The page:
From sharing a stage with Razorlight, Noah And The Whale and Feeder, to supporting Scouting For Girls and Wilkinson, Big Lenny Bunn has dedicated his life to the industry. Returning with a classic cover of ‘Blueberry Hill’, Lenny has collaborated with major musicians to create a track in dedication to his adopted father who sadly passed away last year.
“Blueberry Hill” was Lenny’s adopted father Lyddon Thompson’s favourite track. Being Jamaican, Thompson opened Lenny’s eyes to another way of life and thinking, inspiring his music massively. The loss of Thompson made Lenny want to record the song, featuring Ibo from the Jamaican reggae band Third World and singer-songwriter Melissa James.
I’ve listened to a lot of new albums this year and a huge chunk of those have been very good indeed. I’ve reviewed a lot of Americana/country/roots albums, but there’s been thrash metal, blues, London indie, British folk, jazz instrumental, European electronic pop and one or two that defied classification. Here, in absolutely no order are my five favourite albums of this year; theses the ones that stayed with me, refusing to be replaced by new kids on the block. I’m including links to them where possible so that you don’t have to trust me, just click and listen for yourself.
“Shaky Path to Arcadia” – Phil Burdett Group
Phil Burdett released two albums almost simultaneously at the beginning of the year, leaving me with a really difficult choice about which to include (not the only example of that dilemma this year) and I think it’s “Shaky Path to Arcadia” by a hairsbreadth. It’s a great example of Phil’s work pulling together lyrical references from the American popular songbook, Dada,travel across the American continent, and Basildon (where Phil grew up and was in a band with a pre-Depeche Mode Martin Gore). Match up a breathtaking range of references with pure poetry and some lovely ensemble playing from Southend’s finest and you have an album that’s a thing of rare beauty. I really can’t understand why the world has never discovered this singer/songwriter/poet/renaissance man. Maybe this year. No Spotify link for this, but check out the first album in the trilogy “Dunfearing and the West Country High”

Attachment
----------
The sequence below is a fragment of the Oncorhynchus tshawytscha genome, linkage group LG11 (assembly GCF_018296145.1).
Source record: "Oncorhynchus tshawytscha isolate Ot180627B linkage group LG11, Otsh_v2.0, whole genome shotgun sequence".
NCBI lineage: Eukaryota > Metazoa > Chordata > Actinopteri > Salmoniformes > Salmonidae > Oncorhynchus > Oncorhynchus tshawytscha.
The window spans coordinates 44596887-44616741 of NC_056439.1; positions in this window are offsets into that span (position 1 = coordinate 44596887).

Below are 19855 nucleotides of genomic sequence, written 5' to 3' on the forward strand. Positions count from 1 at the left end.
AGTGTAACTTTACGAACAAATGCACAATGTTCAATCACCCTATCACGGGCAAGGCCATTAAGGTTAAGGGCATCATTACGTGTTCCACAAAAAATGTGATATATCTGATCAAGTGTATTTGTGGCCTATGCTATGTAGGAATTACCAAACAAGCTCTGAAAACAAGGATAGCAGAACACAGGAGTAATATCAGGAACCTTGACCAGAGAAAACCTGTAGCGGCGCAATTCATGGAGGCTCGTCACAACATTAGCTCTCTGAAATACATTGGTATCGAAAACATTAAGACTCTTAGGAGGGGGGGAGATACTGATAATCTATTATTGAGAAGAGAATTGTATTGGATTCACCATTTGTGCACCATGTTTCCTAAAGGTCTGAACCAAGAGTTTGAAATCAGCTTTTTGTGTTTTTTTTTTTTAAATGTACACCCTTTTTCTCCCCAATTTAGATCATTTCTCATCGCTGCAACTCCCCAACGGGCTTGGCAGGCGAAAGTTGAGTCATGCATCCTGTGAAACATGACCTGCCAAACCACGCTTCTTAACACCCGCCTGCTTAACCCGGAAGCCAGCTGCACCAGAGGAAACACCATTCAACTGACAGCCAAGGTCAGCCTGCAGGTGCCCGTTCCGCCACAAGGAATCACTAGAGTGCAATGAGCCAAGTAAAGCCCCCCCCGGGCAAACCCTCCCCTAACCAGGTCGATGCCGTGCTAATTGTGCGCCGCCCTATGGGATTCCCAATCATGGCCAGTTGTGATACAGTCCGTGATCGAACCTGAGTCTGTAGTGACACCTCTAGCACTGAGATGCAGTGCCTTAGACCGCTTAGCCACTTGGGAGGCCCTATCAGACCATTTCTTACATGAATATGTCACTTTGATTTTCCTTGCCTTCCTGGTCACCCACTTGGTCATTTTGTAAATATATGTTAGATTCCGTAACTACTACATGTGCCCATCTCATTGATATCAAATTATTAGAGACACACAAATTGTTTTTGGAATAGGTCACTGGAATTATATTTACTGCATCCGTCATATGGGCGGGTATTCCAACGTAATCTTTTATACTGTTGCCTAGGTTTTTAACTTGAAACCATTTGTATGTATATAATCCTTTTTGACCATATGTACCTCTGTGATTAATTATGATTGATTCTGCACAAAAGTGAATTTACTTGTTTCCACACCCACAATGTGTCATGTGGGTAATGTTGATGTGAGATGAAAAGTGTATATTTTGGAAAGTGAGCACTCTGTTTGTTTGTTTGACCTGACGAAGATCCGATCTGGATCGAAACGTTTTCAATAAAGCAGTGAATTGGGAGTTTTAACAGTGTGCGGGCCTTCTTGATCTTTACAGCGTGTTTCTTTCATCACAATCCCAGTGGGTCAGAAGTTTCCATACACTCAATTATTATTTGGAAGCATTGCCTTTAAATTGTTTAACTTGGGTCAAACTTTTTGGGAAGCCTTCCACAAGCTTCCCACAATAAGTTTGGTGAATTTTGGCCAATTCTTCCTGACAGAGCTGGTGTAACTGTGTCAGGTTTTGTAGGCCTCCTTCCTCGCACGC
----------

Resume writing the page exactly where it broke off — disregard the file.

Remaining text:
“Six on the Out”- The Westies
The Westies is Michael McDermott’s band project, running parallel with his solo work as Michael McDermott. In 2016, within the space of a few weeks, he released this Westies album, followed by the “Willow Springs” solo set (which could easily have made this list). “Six on the Out” is mainly the darker side of his past; the twilight zone inhabited by losers, petty criminals, addicts and misfits. It’s a dark and almost unrelenting journey through the things that did happen and the things that could have happened at the whim of fate. The ideas and the inspiration behind the songs are solid, but Michael’s lyrics (inspired and informed by the likes of Dylan and Springsteen) turn them into perfect little vignettes. When an album opens with the song “If I Had a Gun”, you know it won’t be easy listening; “Six On the Out” will leave you emotionally wrung out but elated to be in the presence of songwriting greatness.
“Double Take” -- Frankie Miller